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Your Place or Mine? On the Residence Choice of Young Couples in Norway

  • Katrine Løken

    ()

  • Kjell Lommerud

    ()

  • Shelly Lundberg

    ()

Norwegian registry data are used to investigate the location decisions of a full population cohort of young adults as they complete their education, establish separate households, and form their own families. We find that the labor market opportunities and family ties of both partners affect these location choices. Surprisingly, married men live significantly closer to their own parents than do married women, even if they have children, and this difference cannot be explained by differences in observed characteristics. The principal source of excess female distance from parents in this population is the relatively low mobility of men without a college degree, particularly in rural areas. Despite evidence that intergenerational resource flows, such as childcare and eldercare, are particularly important between women and their parents, the family connections of husbands appear to dominate the location decisions of less-educated married couples. Copyright Population Association of America 2013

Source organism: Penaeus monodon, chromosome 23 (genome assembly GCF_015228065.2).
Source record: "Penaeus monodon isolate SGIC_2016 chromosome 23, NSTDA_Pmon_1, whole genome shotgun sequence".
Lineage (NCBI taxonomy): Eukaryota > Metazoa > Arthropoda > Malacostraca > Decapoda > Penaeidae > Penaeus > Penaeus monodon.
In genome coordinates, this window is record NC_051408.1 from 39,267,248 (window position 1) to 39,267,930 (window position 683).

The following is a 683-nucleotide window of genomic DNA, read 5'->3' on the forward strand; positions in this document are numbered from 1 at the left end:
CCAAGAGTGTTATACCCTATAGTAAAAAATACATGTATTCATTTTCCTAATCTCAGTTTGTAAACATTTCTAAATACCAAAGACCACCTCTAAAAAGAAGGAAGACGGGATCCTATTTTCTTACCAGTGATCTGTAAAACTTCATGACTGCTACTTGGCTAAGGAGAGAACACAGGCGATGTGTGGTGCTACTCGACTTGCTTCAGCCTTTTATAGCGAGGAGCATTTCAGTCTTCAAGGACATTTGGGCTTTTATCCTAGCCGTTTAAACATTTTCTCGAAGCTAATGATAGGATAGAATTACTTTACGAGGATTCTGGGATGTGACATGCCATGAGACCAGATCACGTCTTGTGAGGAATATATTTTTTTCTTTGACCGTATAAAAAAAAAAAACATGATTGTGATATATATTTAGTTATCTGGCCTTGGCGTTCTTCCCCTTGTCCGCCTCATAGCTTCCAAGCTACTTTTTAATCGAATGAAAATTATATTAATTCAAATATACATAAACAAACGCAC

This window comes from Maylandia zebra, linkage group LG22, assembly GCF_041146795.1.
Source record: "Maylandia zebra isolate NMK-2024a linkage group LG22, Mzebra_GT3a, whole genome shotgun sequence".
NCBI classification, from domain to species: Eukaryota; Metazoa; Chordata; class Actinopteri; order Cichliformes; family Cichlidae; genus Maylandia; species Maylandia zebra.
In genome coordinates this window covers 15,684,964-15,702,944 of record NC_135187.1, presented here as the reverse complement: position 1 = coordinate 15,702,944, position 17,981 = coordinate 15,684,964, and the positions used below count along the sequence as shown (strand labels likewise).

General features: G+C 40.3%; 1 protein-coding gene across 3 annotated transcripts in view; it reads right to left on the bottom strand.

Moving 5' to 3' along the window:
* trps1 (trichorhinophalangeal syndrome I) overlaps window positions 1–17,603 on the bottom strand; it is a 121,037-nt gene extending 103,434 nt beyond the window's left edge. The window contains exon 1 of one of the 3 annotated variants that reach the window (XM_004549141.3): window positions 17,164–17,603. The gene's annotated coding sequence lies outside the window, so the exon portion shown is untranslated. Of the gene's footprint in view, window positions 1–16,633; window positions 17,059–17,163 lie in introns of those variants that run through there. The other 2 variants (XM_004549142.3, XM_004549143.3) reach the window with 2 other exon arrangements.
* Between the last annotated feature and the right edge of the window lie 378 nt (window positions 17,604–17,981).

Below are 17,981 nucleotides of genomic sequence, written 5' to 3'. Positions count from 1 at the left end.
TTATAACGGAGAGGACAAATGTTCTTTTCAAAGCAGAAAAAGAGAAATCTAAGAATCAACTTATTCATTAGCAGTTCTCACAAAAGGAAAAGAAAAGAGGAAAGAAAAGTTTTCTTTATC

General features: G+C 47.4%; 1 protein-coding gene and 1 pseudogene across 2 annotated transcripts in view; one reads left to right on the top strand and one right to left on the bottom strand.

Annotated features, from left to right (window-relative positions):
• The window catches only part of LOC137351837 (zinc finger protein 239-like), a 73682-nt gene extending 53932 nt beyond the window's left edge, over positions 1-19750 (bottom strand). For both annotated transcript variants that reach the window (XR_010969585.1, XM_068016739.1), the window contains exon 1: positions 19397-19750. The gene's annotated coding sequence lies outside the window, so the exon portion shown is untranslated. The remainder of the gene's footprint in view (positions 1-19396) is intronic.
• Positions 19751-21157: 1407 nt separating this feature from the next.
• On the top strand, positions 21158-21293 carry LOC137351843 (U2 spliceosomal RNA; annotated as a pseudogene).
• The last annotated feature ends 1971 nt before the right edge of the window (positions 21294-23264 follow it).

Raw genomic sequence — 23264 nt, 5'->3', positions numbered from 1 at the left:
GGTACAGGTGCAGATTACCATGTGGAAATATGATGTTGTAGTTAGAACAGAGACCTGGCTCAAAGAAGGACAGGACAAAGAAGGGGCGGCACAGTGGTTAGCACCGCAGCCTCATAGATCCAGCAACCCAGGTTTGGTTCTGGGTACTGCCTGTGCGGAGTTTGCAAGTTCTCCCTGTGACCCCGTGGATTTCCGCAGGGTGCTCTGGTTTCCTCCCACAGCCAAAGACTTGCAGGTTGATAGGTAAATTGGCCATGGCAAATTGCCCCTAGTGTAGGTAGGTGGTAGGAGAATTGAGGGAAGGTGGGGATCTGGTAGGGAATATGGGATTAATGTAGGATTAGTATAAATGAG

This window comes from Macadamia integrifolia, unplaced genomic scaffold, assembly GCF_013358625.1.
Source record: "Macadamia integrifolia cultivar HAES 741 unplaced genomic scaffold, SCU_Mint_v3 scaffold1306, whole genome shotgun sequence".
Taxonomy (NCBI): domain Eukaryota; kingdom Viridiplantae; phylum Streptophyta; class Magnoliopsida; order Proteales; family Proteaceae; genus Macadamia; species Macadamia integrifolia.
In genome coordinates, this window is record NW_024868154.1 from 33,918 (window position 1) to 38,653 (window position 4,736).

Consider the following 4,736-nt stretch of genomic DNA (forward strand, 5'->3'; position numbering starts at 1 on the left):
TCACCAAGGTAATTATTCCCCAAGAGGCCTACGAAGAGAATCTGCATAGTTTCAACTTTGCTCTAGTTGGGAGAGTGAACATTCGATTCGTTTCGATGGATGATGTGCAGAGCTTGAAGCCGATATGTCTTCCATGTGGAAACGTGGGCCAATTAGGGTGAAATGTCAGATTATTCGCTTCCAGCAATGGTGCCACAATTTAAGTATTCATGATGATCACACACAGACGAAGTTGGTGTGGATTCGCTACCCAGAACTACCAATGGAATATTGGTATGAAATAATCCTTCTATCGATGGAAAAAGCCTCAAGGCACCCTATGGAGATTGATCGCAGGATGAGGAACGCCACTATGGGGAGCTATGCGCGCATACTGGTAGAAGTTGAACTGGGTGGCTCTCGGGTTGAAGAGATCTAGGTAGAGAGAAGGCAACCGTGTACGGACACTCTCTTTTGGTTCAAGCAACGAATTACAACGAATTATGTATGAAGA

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Article provided by Springer in its journal Demography.

Volume (Year): 50 (2013)
Issue (Month): 1 (February)
Pages: 285-310

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Handle: RePEc:spr:demogr:v:50:y:2013:i:1:p:285-310
Contact details of provider: Web page: http://www.springer.com/economics/journal/13524

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  1. Dora L. Costa & Matthew E. Kahn, 2000. "Power Couples: Changes In The Locational Choice Of The College Educated, 1940-1990," The Quarterly Journal of Economics, MIT Press, vol. 115(4), pages 1287-1315, November.
  2. Loken, Katrine Vellesen & Lommerud, Kjell Erik & Lundberg, Shelly, 2011. "Your Place or Mine? On the Residence Choice of Young Couples in Norway," IZA Discussion Papers 5685, Institute for the Study of Labor (IZA).
  3. Gunnar Malmberg & Anna Pettersson, 2007. "Distance to old parents," Demographic Research, Max Planck Institute for Demographic Research, Rostock, Germany, vol. 17(23), pages 679-704, December.
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